In ground combat, it is generally accepted that an attacker must own a 3:1 local advantage to achieve a breakthrough against a defended front. History has shown that rule of thumb to be reasonable at least in concept if not exact numerology. Indeed, the development of maneuver warfare is, partially, a recognition of that concept and an attempt to bypass its requirements.
Of course, this concept is applied to land warfare but does it offer any insights for naval warfare?
At the level of the individual sea battle, outcomes are usually determined by the maxim that the side that fires first, effectively, wins. Of course, there are other factors but the point is that sea battles seem not to adhere to the 3:1 rule. Why not? Well, the aspects of a land battle that grant the defender the advantage do not, for the most part, apply to naval battles. Bunkers, fortifications, overlapping fields of fire, concealment, etc. don’t exist at sea.
So, does that mean the 3:1 rule offers no insights for naval combat and that this will be one of ComNavOps shortest posts? I think you can anticipate the answer to that!
The 3:1 rule does, I think, offer some insights but not at the level of the individual sea battle. Instead, it applies to the broader and higher level of strategic naval operations, specifically the Anti-Access/Area Denial (A2/AD) scenario.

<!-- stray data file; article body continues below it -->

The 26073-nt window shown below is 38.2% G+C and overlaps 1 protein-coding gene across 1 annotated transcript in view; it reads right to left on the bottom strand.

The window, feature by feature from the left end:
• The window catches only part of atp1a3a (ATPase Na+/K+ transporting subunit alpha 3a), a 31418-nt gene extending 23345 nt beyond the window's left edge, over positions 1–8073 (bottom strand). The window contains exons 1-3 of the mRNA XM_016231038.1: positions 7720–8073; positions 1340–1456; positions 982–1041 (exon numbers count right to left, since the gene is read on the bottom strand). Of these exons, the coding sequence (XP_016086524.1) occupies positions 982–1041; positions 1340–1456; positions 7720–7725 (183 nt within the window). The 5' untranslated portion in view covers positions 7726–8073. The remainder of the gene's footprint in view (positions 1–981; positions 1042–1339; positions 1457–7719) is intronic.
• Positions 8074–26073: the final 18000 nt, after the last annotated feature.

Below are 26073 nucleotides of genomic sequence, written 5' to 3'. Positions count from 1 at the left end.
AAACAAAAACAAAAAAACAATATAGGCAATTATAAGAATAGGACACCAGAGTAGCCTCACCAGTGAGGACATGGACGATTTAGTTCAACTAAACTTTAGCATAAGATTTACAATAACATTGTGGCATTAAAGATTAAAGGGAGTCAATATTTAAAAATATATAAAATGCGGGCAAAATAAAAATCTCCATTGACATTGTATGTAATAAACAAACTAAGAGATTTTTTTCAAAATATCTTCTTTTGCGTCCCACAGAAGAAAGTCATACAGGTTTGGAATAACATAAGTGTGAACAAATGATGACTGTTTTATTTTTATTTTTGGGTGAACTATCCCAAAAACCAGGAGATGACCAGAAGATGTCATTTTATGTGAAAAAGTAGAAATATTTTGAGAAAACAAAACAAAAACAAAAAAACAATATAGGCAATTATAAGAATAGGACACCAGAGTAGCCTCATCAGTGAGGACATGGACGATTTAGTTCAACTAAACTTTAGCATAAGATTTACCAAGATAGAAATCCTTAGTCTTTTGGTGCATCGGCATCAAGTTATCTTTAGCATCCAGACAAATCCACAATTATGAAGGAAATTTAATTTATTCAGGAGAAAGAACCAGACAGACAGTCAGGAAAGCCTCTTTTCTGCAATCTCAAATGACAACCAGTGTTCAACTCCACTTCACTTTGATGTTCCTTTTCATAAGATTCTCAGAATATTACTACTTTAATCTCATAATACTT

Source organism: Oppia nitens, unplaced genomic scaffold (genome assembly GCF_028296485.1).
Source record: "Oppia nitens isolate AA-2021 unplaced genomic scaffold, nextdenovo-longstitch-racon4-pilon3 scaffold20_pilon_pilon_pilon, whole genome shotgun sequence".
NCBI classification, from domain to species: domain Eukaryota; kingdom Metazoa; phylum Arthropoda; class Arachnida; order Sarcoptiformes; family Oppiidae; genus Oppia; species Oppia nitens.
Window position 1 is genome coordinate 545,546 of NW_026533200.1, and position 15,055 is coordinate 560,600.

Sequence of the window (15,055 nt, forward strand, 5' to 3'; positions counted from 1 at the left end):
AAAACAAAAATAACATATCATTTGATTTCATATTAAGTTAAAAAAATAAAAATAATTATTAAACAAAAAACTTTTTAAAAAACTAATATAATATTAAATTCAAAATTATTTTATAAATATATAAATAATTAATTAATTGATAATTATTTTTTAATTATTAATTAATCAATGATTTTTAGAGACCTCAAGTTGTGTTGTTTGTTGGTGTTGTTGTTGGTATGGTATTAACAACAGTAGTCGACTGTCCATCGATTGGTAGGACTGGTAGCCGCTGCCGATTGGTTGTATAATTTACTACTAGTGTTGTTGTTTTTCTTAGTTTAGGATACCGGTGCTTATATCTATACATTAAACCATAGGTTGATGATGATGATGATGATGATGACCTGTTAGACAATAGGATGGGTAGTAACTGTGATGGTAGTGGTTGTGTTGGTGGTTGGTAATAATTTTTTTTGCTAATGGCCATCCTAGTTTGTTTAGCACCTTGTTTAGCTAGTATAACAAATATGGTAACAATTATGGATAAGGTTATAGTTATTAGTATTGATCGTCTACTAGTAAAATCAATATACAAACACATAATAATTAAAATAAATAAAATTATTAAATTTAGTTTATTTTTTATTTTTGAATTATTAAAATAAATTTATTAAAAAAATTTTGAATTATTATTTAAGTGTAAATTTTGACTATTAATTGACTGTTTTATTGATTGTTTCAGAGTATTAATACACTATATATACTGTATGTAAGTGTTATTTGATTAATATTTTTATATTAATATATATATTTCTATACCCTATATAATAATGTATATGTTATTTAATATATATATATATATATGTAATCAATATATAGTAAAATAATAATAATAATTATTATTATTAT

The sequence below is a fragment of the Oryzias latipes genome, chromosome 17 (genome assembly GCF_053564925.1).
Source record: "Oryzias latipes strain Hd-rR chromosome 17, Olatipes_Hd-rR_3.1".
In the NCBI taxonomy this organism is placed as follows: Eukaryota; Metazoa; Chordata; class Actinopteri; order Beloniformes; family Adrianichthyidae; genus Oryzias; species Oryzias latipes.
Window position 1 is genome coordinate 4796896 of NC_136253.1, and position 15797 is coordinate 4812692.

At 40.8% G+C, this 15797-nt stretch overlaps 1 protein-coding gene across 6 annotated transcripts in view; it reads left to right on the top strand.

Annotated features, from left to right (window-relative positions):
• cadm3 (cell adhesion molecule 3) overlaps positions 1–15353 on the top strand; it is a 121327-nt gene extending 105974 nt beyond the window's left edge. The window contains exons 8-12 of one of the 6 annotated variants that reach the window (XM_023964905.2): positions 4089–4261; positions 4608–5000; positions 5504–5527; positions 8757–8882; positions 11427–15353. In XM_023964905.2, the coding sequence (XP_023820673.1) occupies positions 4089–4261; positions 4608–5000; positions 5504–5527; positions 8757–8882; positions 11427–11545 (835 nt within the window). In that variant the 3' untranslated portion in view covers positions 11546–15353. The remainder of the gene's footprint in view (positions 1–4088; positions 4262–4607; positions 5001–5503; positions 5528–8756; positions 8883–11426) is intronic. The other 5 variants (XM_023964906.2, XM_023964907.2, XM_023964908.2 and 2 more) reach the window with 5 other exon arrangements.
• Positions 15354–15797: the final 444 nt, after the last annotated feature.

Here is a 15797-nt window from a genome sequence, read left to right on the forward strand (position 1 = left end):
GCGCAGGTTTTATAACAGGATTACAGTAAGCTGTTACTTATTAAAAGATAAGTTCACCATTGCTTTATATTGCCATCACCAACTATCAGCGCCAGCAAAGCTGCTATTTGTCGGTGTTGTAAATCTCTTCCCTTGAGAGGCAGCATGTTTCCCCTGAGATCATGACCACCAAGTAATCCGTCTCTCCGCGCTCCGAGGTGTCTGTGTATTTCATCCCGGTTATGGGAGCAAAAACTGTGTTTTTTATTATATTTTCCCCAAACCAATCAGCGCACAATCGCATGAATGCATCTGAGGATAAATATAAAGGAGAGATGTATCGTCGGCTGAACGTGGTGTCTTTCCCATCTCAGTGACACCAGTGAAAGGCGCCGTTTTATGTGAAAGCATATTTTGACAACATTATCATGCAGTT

The attacker, attempting to penetrate the A2/AD zone, will have to face a defender able to utilize a limitless supply of assets (limitless in the sense that the defender’s entire air, naval, and land resources will be readily at hand) with multiple widely dispersed bases. In contrast, the attacker will be operating far from home bases and at the end of a long supply chain. While the attacker can bring all of its naval forces to bear, if it so chooses, its air forces will be only partially and sporadically present due to the likely ranges.
In addition, the defender will be able to utilize mines to attrite and, more importantly and more likely, direct the movement of the attacker along predictable paths to predictable locations.
The defender will be able to utilize land, sea, and air assets in a coordinated fashion while the attacker has only sea and air assets.
The defender will be able to obtain sensor information from mobile air and naval platforms, of course, but also land based radar and passive sensing stations. The attacker will be limited to airborne sensors and, to a limited extent, submarine sensors. Further, the attacker’s sensing platforms will be limited in persistence and vulnerable in operation. To be fair, the defender’s airborne sensing platforms will also be vulnerable but the attacker will have fewer assets available to prosecute those platforms. Last but not least, the defender will likely have installed underwater acoustic sensing systems (SOSUS-like).
The tyranny of range strongly favors the defender. Defending aircraft can operate for longer periods, achieve greater persistence, and generate higher sortie rates. Similarly, defending surface forces are closer to their bases for refueling, rearming, and repair.